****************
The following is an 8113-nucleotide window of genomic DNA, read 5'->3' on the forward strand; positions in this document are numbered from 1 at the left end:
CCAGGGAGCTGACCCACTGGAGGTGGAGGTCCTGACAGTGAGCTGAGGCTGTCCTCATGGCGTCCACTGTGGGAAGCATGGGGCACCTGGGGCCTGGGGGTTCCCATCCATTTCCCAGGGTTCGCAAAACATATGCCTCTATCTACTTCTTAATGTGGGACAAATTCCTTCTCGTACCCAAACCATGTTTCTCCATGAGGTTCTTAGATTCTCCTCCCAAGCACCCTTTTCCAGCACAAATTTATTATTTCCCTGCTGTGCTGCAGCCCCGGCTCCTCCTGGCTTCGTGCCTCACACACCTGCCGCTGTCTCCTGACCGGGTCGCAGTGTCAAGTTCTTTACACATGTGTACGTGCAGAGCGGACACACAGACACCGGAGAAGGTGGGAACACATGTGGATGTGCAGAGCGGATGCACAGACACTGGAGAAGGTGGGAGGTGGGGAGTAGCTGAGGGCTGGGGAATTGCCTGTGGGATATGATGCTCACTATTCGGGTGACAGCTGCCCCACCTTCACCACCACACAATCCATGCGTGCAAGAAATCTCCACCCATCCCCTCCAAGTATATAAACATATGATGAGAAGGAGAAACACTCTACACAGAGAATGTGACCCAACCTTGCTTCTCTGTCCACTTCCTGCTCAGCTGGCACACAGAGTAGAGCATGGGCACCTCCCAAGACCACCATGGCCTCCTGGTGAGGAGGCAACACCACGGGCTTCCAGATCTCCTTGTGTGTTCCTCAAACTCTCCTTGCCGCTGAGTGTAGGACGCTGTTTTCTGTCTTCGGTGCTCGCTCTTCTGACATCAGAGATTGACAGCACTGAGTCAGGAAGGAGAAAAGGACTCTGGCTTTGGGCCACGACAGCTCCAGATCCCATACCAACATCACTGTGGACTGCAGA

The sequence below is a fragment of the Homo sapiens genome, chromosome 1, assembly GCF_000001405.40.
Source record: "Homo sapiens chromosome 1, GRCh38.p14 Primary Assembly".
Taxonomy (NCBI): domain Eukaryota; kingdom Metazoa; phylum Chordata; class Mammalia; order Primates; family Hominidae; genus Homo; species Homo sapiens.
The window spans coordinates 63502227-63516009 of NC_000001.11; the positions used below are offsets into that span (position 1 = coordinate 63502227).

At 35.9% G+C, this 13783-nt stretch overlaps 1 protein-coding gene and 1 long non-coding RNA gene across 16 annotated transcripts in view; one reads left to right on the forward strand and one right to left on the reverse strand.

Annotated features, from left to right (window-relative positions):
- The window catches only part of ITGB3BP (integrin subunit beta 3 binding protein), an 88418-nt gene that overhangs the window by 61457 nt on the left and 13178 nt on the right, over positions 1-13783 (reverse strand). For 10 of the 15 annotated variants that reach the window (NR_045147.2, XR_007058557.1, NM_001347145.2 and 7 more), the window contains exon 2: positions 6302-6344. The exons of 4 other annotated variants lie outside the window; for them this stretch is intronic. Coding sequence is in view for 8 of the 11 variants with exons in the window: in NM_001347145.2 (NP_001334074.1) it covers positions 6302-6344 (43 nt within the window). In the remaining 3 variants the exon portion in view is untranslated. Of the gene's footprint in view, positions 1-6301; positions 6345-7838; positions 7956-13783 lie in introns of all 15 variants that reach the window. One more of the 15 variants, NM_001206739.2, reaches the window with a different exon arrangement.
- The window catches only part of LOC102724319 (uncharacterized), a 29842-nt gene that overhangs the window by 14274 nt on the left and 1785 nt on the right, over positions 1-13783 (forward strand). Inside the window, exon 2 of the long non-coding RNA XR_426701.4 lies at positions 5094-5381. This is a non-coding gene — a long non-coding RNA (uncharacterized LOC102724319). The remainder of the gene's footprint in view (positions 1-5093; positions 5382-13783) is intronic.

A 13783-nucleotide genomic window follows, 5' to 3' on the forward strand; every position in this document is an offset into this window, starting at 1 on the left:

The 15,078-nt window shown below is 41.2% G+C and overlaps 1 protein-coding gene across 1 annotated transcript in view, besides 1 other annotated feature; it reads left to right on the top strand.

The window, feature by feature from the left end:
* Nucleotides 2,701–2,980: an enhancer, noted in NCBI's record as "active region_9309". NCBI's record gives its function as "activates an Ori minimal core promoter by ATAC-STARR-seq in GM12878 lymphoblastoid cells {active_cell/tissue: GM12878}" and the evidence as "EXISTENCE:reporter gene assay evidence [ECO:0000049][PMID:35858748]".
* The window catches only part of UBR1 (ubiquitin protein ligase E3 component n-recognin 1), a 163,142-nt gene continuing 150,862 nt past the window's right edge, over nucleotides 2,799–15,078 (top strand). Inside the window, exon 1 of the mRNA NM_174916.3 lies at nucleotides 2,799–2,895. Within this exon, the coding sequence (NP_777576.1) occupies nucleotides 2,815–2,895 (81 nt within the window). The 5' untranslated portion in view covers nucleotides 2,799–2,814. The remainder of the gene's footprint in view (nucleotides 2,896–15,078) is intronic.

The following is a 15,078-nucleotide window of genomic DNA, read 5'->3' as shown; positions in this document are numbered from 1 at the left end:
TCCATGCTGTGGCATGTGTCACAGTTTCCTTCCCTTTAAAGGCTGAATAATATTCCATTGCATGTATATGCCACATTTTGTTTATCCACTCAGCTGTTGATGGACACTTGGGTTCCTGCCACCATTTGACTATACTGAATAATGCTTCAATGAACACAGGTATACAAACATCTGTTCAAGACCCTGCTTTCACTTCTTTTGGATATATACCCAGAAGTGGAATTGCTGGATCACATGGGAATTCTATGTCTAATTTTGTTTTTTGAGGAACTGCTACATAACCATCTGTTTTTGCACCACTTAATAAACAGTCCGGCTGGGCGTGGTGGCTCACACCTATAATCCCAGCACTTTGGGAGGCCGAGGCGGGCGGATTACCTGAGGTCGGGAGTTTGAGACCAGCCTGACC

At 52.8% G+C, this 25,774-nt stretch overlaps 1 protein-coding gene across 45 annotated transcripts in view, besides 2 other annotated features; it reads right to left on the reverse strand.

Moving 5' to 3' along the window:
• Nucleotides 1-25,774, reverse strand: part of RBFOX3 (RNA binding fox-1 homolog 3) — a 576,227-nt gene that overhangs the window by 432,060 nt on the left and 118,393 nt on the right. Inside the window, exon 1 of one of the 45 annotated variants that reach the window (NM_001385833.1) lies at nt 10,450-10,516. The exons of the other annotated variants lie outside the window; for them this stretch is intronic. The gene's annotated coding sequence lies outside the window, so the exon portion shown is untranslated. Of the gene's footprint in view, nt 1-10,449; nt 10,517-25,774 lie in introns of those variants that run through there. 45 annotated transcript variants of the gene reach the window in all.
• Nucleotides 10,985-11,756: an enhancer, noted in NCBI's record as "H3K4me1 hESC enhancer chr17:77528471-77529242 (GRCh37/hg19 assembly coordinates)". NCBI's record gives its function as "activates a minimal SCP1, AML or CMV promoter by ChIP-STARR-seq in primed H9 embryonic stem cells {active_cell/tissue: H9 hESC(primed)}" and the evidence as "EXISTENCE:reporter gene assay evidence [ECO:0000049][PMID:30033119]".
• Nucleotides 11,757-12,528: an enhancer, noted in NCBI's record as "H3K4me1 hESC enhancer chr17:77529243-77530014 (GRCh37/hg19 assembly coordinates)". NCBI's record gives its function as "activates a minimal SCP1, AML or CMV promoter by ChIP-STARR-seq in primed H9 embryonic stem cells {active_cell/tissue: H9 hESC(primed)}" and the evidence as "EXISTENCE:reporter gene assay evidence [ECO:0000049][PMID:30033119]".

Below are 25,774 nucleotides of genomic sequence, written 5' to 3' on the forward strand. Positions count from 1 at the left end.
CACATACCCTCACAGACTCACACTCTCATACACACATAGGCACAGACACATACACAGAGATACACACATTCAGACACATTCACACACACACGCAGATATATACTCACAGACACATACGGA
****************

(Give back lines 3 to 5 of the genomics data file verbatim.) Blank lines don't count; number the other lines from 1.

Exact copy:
The sequence below is a fragment of the Homo sapiens genome, chromosome 1, assembly GCF_000001405.40.
Source record: "Homo sapiens chromosome 1, GRCh38.p14 Primary Assembly".
Taxonomy (NCBI): domain Eukaryota; kingdom Metazoa; phylum Chordata; class Mammalia; order Primates; family Hominidae; genus Homo; species Homo sapiens.